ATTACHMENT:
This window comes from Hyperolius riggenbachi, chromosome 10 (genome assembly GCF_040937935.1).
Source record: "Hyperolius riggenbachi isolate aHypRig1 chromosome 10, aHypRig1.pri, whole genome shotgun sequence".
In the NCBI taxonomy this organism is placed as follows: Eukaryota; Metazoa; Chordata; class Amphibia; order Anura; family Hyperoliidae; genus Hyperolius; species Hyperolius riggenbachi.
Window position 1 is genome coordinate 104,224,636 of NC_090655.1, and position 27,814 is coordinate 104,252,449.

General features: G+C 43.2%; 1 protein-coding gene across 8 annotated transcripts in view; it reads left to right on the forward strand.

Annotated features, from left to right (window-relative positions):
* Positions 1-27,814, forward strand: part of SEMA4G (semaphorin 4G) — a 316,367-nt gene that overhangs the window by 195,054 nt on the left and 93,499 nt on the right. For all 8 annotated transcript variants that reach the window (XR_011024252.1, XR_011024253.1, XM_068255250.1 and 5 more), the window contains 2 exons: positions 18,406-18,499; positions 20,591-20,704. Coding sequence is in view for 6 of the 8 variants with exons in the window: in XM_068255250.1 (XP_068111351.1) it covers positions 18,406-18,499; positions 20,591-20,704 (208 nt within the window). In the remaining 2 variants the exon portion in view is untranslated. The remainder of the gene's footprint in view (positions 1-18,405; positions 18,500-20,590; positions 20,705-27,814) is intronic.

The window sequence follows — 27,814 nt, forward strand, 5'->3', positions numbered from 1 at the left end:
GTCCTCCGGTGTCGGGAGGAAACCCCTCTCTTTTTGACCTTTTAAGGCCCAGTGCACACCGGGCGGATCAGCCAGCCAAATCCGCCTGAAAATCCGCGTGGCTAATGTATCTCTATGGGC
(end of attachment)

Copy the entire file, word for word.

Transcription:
This window comes from Hyperolius riggenbachi, chromosome 10 (genome assembly GCF_040937935.1).
Source record: "Hyperolius riggenbachi isolate aHypRig1 chromosome 10, aHypRig1.pri, whole genome shotgun sequence".
In the NCBI taxonomy this organism is placed as follows: Eukaryota; Metazoa; Chordata; class Amphibia; order Anura; family Hyperoliidae; genus Hyperolius; species Hyperolius riggenbachi.
Window position 1 is genome coordinate 104,224,636 of NC_090655.1, and position 27,814 is coordinate 104,252,449.

General features: G+C 43.2%; 1 protein-coding gene across 8 annotated transcripts in view; it reads left to right on the forward strand.

Annotated features, from left to right (window-relative positions):
* Positions 1-27,814, forward strand: part of SEMA4G (semaphorin 4G) — a 316,367-nt gene that overhangs the window by 195,054 nt on the left and 93,499 nt on the right. For all 8 annotated transcript variants that reach the window (XR_011024252.1, XR_011024253.1, XM_068255250.1 and 5 more), the window contains 2 exons: positions 18,406-18,499; positions 20,591-20,704. Coding sequence is in view for 6 of the 8 variants with exons in the window: in XM_068255250.1 (XP_068111351.1) it covers positions 18,406-18,499; positions 20,591-20,704 (208 nt within the window). In the remaining 2 variants the exon portion in view is untranslated. The remainder of the gene's footprint in view (positions 1-18,405; positions 18,500-20,590; positions 20,705-27,814) is intronic.

The window sequence follows — 27,814 nt, forward strand, 5'->3', positions numbered from 1 at the left end:
GTCCTCCGGTGTCGGGAGGAAACCCCTCTCTTTTTGACCTTTTAAGGCCCAGTGCACACCGGGCGGATCAGCCAGCCAAATCCGCCTGAAAATCCGCGTGGCTAATGTATCTCTATGGGC